There’s been a lot of mocking and derision at the awarding of the Nobel Peace Prize to the European Union. And I will admit that my immediate reaction was also to mock and deride. But this was unfair, as the prize is, in fact, well-deserved. It’s just badly timed. Twenty years ago—when the TEU was signed at Maastricht—would have made more sense. Art Goldhammer got it right
Barack Obama won the Nobel Peace Prize before he had done anything. The prize to the EU seems like the opposite: a sort of lifetime achievement award (overlooking a few mishaps such as Srbrenica and Kosovo). Europe may be collapsing, but it’s not at war. In this light, the prize, while somewhat pointless, is not absurd.
Liam Hoare, writing in The Atlantic, agrees. Noting the “dismissive, odious, and repugnant” tone of those critiquing the award, he asserts that this
reflects a total failure to recognize and appreciate the historic accomplishments of the European Union — but also the work it continues to do to eliminate economic barriers and foster international and interethnic cooperation, on a continent that was for centuries stuck in a cycle of perpetual war.
David Frum is on the same page. In a tribune in the National Post, he asks, after obligatorily dumping on the EU
So boo to the Nobel committee?
Well … no. Not so fast.
The Norwegians are sending a reminder flare to their continental neighbours: In the throes of today’s crisis, please remember, the Euro may have been a mistake, but the European Union must be preserved. The EU must be preserved not only as the obviously beneficial trading area that it is, but also (yes) as an ideal.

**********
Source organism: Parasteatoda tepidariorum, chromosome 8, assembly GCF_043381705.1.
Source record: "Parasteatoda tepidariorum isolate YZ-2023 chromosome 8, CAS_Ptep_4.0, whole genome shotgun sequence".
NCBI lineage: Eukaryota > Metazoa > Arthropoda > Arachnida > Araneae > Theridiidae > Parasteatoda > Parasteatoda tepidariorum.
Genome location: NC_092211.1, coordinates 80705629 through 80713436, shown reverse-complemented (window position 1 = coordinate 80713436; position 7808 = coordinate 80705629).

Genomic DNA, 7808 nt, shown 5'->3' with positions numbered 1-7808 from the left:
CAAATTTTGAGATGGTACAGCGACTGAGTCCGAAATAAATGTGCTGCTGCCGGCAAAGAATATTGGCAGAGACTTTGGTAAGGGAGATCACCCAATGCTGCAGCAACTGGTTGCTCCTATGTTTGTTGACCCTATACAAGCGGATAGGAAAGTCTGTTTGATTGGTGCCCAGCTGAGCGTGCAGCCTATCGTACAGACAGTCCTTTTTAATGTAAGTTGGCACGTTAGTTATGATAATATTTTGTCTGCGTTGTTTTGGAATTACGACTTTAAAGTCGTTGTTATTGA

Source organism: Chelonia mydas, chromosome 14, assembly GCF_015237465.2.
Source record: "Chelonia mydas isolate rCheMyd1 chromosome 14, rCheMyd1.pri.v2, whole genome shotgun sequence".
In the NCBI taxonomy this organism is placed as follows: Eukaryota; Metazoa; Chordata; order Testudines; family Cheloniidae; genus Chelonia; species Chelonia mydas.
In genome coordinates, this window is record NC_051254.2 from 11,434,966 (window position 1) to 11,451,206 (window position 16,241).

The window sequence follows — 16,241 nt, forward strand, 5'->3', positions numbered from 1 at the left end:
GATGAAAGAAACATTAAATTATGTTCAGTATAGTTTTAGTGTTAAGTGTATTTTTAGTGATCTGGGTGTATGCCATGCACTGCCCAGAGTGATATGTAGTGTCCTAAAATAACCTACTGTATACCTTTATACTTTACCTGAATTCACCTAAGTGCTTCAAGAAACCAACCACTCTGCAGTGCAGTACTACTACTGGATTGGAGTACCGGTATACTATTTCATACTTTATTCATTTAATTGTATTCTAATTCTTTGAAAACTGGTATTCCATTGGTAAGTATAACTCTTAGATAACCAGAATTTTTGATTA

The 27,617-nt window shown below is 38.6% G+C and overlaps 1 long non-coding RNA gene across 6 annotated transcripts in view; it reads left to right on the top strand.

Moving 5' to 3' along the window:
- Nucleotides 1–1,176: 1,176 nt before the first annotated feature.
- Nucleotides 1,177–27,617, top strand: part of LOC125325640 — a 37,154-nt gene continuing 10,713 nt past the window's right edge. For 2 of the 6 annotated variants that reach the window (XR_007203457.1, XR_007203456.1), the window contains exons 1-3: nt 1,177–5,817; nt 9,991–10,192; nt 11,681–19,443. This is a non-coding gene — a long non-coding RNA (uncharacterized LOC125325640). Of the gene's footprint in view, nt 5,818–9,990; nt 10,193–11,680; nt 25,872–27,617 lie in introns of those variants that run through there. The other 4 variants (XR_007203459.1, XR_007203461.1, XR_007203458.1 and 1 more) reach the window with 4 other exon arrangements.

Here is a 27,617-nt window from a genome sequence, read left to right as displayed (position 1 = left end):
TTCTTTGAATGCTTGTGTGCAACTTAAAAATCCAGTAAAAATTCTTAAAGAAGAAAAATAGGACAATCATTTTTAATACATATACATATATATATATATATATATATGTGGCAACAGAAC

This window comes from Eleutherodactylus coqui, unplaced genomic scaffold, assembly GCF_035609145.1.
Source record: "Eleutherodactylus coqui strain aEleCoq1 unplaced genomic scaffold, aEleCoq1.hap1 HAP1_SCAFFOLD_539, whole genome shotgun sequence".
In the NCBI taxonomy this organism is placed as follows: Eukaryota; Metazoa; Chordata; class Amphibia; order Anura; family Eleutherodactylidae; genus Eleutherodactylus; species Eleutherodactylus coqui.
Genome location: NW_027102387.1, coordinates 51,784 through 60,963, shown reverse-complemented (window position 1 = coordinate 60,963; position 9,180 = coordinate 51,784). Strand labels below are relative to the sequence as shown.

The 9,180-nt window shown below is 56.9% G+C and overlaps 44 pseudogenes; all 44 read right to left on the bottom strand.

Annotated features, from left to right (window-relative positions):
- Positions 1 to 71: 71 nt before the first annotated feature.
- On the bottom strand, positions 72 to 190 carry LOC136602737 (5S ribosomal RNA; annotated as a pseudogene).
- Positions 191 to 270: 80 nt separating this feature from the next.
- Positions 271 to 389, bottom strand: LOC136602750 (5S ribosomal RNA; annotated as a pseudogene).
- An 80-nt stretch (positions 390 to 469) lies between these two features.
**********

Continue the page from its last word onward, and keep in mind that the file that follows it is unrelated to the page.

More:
It’s an inspiring thing to visit the German-Polish border and see — not barriers, not legacies of old hatreds — but goods-laden trucks whizzing past as casually as if they were crossing the North Carolina-South Carolina state line. It’s an inspiring thing to visit Alsace and see this territory that was contested in three terrible wars arrive at peace via the simple proposition: If you want a house in Alsace, buy one. Who cares which sovereign delivers the mail?
The European Union presents every member nation with a magnificently attractive vision: A Europe at peace with itself, a Europe of rising prosperity, a Europe in which Europeans can move freely to live and work. When extremist forces arise in European countries — as they are rising now in Greece and in Hungary — they are met with the answer, “But if we yield to these forces, we’ll put ourselves outside Europe. No more right to work in London. No more aid from Germany.” The desire to qualify for Europe has powerfully pulled countries such as Serbia and Romania along the democratic path — and in years to come will exert the same force upon Belarus and Ukraine.
That’s a powerful and precious achievement. At a moment when the achievement risks being lost or forgotten due to a financial fiasco, the parliamentarians of Oslo did well to use their most effective platform to remind Europe and the world of what is at risk.
Tout à fait. But this does beg the issue as to the legitimacy of the whole Nobel enterprise. À propos, Walter Russell Mead has a positive review in the latest Foreign Affairs of a negative history of the Nobel Peace Prize. The author of the reviewed book, Jay Nordlinger, is a well-known rightist, though that does not a priori invalidate his argument. The Nobel committee has awarded the peace prize to so many people who manifestly did not deserve it that one has a hard time taking it seriously at this point. Better to abolish the thing and dedicate the money for some other peace-related cause.